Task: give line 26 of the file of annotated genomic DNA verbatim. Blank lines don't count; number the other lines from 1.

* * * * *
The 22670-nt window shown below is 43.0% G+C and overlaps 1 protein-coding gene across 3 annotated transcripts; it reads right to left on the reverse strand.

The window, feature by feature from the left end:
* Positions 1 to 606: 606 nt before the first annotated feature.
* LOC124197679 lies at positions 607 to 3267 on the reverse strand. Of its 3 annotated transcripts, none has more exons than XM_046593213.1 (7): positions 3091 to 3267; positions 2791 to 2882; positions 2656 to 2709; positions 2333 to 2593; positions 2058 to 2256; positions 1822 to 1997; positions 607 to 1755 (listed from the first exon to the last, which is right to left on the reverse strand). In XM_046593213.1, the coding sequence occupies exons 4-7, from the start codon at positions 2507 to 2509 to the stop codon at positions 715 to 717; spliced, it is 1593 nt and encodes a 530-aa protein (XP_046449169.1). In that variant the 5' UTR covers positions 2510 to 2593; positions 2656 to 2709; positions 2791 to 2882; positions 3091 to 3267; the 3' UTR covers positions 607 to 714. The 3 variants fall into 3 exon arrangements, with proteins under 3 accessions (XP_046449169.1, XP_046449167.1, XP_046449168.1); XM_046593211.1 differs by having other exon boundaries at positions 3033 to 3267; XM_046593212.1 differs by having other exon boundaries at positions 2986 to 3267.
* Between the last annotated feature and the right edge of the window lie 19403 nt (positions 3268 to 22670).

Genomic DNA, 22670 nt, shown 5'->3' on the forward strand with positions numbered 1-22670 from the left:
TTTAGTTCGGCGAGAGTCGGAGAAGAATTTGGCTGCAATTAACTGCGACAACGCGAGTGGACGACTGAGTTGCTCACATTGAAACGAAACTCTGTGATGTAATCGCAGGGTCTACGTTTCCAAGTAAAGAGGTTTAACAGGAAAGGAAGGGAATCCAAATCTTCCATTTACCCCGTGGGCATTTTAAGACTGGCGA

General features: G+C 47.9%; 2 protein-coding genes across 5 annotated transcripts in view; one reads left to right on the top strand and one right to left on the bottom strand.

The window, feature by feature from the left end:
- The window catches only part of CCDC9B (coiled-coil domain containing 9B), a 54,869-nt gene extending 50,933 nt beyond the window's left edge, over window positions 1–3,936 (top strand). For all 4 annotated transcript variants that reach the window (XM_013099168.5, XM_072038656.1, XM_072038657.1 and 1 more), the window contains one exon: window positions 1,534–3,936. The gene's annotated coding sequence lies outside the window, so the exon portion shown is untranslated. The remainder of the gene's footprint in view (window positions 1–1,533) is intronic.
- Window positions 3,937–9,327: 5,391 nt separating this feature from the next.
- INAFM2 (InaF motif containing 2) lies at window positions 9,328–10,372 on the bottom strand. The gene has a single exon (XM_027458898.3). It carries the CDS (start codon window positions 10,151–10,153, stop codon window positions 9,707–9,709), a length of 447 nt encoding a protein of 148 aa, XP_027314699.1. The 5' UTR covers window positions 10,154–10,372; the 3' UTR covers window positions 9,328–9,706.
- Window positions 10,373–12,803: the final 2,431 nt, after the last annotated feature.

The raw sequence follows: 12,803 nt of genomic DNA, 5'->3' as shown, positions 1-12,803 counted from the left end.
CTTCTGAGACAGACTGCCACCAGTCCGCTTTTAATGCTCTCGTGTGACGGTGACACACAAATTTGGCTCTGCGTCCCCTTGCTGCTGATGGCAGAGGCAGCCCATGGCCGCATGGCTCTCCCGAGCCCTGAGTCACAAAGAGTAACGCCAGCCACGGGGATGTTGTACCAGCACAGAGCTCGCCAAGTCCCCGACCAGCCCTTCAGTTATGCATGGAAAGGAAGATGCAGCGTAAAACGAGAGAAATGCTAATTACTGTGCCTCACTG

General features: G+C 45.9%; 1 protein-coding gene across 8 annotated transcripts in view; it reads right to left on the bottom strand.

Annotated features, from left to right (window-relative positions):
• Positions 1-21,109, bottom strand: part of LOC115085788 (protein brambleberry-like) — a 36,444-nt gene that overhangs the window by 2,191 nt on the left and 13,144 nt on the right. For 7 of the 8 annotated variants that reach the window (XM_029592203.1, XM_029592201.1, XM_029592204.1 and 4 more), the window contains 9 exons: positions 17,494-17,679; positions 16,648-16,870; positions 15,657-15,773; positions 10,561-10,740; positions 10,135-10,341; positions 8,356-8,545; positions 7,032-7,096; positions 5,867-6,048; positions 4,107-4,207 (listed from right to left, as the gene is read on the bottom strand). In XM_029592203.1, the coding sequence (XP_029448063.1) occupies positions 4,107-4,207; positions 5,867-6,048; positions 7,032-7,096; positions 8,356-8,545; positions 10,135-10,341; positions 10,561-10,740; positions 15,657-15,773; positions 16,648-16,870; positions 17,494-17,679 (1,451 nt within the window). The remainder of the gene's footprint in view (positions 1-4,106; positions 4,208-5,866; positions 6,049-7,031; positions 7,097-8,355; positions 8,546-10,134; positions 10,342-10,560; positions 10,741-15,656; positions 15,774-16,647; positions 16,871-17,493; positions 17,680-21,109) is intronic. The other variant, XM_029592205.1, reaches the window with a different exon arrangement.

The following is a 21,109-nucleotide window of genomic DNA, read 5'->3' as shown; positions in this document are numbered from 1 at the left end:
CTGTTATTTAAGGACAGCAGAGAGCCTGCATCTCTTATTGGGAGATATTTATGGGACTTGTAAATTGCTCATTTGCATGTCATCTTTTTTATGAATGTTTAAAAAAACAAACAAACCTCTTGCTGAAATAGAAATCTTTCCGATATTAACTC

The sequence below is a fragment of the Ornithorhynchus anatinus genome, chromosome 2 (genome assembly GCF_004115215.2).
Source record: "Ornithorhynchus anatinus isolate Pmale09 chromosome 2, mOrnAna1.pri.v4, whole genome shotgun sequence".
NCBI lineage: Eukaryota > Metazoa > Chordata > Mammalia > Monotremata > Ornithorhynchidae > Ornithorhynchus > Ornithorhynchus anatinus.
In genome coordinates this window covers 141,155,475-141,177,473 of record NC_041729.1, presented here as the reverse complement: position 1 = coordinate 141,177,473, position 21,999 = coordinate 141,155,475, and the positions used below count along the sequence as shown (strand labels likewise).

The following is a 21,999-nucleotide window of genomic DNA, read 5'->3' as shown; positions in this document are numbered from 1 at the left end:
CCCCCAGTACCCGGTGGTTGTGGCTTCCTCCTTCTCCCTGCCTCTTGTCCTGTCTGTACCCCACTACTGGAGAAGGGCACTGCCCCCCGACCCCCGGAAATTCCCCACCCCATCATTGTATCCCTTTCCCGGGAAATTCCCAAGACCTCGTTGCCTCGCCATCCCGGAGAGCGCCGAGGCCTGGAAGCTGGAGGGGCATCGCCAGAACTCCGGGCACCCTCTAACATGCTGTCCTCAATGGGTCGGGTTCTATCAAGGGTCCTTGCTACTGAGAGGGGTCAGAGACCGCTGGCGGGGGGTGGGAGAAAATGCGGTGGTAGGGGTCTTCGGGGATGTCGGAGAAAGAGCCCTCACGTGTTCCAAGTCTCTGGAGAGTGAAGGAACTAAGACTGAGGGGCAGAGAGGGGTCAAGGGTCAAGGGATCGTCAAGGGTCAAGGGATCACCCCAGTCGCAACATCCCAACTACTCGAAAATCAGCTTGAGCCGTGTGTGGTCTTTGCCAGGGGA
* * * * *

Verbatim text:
CCCCCAGTACCCGGTGGTTGTGGCTTCCTCCTTCTCCCTGCCTCTTGTCCTGTCTGTACCCCACTACTGGAGAAGGGCACTGCCCCCCGACCCCCGGAAATTCCCCACCCCATCATTGTATCCCTTTCCCGGGAAATTCCCAAGACCTCGTTGCCTCGCCATCCCGGAGAGCGCCGAGGCCTGGAAGCTGGAGGGGCATCGCCAGAACTCCGGGCACCCTCTAACATGCTGTCCTCAATGGGTCGGGTTCTATCAAGGGTCCTTGCTACTGAGAGGGGTCAGAGACCGCTGGCGGGGGGTGGGAGAAAATGCGGTGGTAGGGGTCTTCGGGGATGTCGGAGAAAGAGCCCTCACGTGTTCCAAGTCTCTGGAGAGTGAAGGAACTAAGACTGAGGGGCAGAGAGGGGTCAAGGGTCAAGGGATCGTCAAGGGTCAAGGGATCACCCCAGTCGCAACATCCCAACTACTCGAAAATCAGCTTGAGCCGTGTGTGGTCTTTGCCAGGGGA